App. Br. at 14-15. In addition to these four arguments, McClour’s brief suggests that the military environment requires “additional safeguards to ensure that every conviction is supported by proof beyond a reasonable doubt.” App. Br. at 17-18.
The Government’s response points to civilian cases that approved of use of the same or a substantially identical instruction, including United States v. Mejia, 597 F.3d 1329, 1340 (D.C. Cir. 2010); United States v. Stegmeier, 701 F.3d 574 (8th Cir. 2012); Watts v. United States, 362 A.2d 706, 708-09 (D.C. 1976); and New Jersey v. Ragland, 519 A.2d 1361 (N.J. 1986). The Government also distinguishes Martin Linen as not directly addressing the issue presented in this case. And the Government strongly disputes McClour’s nullification argument:
Appellant next erroneously claims that he has the “legal right to a panel that is authorized to disregard the law.” (App. Br. at 15.) This Court has already dismissed that idea in Hardy, holding “a court-martial panel does not have the right to nullify the lawful instructions of a military judge.” Hardy, 46 M.J. at 74. While it is correct that juries have the “power” to nullify, this power does not arise from an accused’s “legal right to a panel that is authorized to disregard the law.” Id. at 70. Instead, it results as a collateral consequence from policies such as “the requirement for a general verdict, the prohibition against a directed guilty verdict, the protection against double jeopardy, and the rules that protect the deliberative process of a court-martial panel.” Id. at 75. “The courts cannot search the minds of the jurors to find the basis upon which they judge,” and therefore must abide by the jury’s decision to acquit, no matter what the underlying reason might have been. Id. at 71 (quoting United States v. Moylan, 417 F.2d 1002, 1006 (4th Cir. 1969)).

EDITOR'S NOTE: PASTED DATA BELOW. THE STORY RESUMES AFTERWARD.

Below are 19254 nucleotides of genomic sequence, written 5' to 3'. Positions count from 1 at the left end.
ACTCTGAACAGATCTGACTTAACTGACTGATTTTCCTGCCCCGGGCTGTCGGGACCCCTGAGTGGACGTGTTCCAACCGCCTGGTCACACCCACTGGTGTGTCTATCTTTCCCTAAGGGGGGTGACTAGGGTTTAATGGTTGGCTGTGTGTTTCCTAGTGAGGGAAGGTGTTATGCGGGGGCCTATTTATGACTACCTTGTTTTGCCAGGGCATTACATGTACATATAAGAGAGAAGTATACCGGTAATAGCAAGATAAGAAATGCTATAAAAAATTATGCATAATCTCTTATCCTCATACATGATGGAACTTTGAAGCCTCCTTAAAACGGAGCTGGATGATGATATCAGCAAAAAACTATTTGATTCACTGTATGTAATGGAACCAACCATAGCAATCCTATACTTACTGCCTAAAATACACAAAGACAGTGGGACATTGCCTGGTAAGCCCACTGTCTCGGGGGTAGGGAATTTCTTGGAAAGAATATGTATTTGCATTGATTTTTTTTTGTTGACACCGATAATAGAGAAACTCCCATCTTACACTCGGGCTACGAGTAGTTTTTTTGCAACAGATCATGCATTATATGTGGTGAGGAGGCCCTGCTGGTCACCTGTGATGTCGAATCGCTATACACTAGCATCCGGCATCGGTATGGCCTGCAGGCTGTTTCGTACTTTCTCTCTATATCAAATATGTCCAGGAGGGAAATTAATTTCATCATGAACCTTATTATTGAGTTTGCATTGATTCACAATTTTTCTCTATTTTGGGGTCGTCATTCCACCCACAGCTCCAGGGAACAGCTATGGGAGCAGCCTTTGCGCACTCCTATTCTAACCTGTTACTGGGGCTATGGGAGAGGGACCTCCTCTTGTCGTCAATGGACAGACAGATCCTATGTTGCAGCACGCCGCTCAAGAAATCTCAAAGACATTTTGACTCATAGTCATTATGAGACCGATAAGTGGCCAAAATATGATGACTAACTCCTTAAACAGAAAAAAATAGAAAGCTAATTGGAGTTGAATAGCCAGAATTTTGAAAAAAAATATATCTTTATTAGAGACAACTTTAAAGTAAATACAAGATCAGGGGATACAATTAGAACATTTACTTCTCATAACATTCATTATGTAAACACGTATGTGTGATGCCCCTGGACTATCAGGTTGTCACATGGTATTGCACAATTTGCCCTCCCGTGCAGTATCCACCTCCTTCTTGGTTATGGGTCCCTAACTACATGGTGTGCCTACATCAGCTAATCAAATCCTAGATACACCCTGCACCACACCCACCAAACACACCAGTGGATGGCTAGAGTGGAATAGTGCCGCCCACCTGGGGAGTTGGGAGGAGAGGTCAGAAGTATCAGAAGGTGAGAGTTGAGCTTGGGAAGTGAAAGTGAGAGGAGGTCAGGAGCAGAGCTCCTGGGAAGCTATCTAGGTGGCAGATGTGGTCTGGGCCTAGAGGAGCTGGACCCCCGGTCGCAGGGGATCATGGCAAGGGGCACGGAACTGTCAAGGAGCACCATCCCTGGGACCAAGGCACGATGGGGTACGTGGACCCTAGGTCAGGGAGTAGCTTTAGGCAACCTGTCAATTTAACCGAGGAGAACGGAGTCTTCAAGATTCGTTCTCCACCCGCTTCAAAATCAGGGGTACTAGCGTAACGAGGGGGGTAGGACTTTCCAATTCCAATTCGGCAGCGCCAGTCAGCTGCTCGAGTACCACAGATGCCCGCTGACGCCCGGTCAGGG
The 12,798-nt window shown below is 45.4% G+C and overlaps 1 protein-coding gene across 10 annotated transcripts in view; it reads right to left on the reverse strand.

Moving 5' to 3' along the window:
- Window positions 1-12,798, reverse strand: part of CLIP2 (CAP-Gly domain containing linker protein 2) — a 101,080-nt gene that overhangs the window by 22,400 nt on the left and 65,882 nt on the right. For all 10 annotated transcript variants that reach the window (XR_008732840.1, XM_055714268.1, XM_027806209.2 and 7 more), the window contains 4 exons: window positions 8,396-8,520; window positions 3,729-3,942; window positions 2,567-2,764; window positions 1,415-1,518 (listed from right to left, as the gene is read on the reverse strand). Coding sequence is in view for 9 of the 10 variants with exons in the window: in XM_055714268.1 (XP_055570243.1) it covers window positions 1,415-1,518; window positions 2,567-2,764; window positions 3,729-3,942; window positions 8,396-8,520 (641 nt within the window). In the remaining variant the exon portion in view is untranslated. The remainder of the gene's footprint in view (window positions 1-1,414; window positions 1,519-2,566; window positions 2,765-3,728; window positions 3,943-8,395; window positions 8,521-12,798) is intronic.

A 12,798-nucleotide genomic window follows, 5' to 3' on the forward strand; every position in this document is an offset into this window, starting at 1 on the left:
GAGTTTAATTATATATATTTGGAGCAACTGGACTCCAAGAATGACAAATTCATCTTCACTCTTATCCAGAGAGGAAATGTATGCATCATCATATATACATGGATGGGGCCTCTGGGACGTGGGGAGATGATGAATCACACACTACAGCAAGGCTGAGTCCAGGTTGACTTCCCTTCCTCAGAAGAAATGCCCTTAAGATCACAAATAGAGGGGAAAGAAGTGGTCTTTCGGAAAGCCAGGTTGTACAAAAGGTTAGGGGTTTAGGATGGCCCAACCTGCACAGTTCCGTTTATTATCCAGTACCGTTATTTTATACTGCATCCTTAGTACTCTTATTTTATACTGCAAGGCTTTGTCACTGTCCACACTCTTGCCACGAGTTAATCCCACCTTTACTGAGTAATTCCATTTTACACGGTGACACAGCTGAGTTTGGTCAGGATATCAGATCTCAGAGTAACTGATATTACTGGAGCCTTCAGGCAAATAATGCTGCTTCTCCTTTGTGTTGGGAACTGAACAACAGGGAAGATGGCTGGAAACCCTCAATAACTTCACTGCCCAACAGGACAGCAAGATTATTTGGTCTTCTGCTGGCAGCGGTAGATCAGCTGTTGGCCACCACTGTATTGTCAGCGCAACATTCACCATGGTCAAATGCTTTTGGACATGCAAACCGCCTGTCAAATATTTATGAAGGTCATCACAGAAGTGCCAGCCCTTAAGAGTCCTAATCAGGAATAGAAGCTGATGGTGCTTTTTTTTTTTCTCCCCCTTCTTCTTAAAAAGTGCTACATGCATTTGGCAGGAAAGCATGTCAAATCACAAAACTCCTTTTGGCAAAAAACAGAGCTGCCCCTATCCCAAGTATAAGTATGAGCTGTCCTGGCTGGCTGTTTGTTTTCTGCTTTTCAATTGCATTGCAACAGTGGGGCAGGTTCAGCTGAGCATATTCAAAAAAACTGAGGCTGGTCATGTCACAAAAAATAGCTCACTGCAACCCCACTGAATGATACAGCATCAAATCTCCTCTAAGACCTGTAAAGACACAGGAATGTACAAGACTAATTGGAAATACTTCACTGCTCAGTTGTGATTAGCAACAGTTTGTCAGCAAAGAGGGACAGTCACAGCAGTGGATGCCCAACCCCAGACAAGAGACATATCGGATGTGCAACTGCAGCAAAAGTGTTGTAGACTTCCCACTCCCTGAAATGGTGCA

Gov’t Br. at 18-19 (emphasis in original). Finally, addressing McClour’s concerns about the military environment, the Government suggests that additional safeguards would rekindle the idea of separate military due process that was finally rejected in United States v. Vazquez, 72 M.J. 13 (C.A.A.F. 2013) (CAAFlog case page).
I don’t believe that CAAF would need to reinstate the concept of military due process in order to find the must-convict instruction problematic in the military environment. The court could determine that military members might interpret the must-convict instruction as an order from the military judge to return only a finding of guilty, when the members could also legally return a finding of not guilty. Put differently, instructing the members that they must acquit (and only acquit) in the absence of proof beyond a reasonable doubt is a complete and accurate statement of the law. Instructing members that they must convict (and only convict) if there is such proof, however, certainly seems to be an incomplete statement of the law because the members could also acquit despite the existence of proof beyond a reasonable doubt.
Yet a significant twist in this case is that defense counsel failed to object to the instruction. While CAAF reviews instructional errors de novo, the failure to object means that the burden is on McClour to prove plain error. CAAF’s precedent does, however, offer a heightened burden for harmlessness in the case of instructional error: “If instructional error is found, because there are constitutional dimensions at play, the appellant’s claims must be tested for prejudice under the standard of harmless beyond a reasonable doubt.” United States v. Dearing, 63 M.J. 478, 482 (C.A.A.F. 2006) (quoting United States v. Wolford, 62 M.J. 418, 420 (C.A.A.F. 2006)) (marks omitted).
And so it’s very possible that CAAF will conclude that it is error to give the must-convict instruction, but that the court will not actually grant McClour (or the trailers that don’t involve objection) any relief.
• AFCCA’s opinion
• Blog post: CAAF to review the closing instructions given in Air Force cases
• Appellant’s brief
• Appellee’s (Government) brief
• Appellant’s reply brief
• Blog post: Argument preview